Some New York City train stations could find themselves regularly underwater even on sunny days in the coming decades, the MTA said on Wednesday.
The stakes of climate change for North America’s largest transit system are high, particularly for certain segments of the system like Metro-North’s Hudson Line, which runs immediately adjacent to the namesake river. Last year, the line was subject to shutdowns twice owing to extreme weather, first during “thousand-year” flooding over the summer and later due to a mudslide following a storm in the fall.
Over the coming decades, the Hudson Line could frequently find itself underwater, and not just during big storms. During monthly high tides, even on sunny days, the Spuyten Duyvil station on the Hudson Line — at the confluence of the Hudson and Harlem rivers — could be entirely underwater, if sea levels rise by 30 inches as tentatively predicted by the New York City Panel on Climate Change.
“During monthly high tide, sunny days, we can anticipate, without mitigations, high tides that cover the majority of the right of way,” said Eric Wilson, the MTA’s vice president of climate resilience and sustainability planning, during a presentation to the MTA Board Wednesday. “Not quite coming to the top of the third rail.”
“Just to emphasize, this is monthly,” chimed in Jamie Torres-Springer, the head of the MTA’s Construction & Development division. “This is the monthly high tide.”
A total of 64 miles of commuter rail track are expected to be subject to monthly tidal flooding by the 2050s, a figure that would increase to 175 miles by the 2080s.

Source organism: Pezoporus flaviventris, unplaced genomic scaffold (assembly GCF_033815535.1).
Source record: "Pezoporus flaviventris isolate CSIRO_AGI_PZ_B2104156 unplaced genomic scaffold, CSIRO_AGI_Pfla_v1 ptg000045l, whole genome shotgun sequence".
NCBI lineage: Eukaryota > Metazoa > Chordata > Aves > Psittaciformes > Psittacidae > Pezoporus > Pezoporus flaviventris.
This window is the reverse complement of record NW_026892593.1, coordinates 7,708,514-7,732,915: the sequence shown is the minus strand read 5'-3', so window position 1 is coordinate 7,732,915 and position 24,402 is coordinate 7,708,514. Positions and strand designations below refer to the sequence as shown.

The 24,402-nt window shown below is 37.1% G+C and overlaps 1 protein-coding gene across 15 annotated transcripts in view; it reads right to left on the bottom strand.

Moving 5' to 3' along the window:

New Yorkers have known for years that the transit system is vulnerable to climate change, and since Superstorm Sandy in 2012 the MTA has endeavored to make its system more resilient. The agency will release a full climate resiliency plan in March and intends to fund climate resiliency projects in its upcoming five-year capital plan.
By the 2050s, forecasters estimate the city will see a threefold increase in severe coastal flooding and twice the number of days with torrential rainfall. That means water will flood the subway system, as it does today when the city’s decades-old sewer lines are overburdened during heavy storms.
The subway system is also vulnerable to extreme heat. Any rider knows waiting on an underground platform during the summer can be a searingly miserable experience.
It will only become more common in the coming decades, with thrice the number of extreme heat days over 90 degrees Fahrenheit expected by the 2050s; not only would that mean more unbearable time waiting on platforms, but it could also have an impact on the functionality of vital equipment.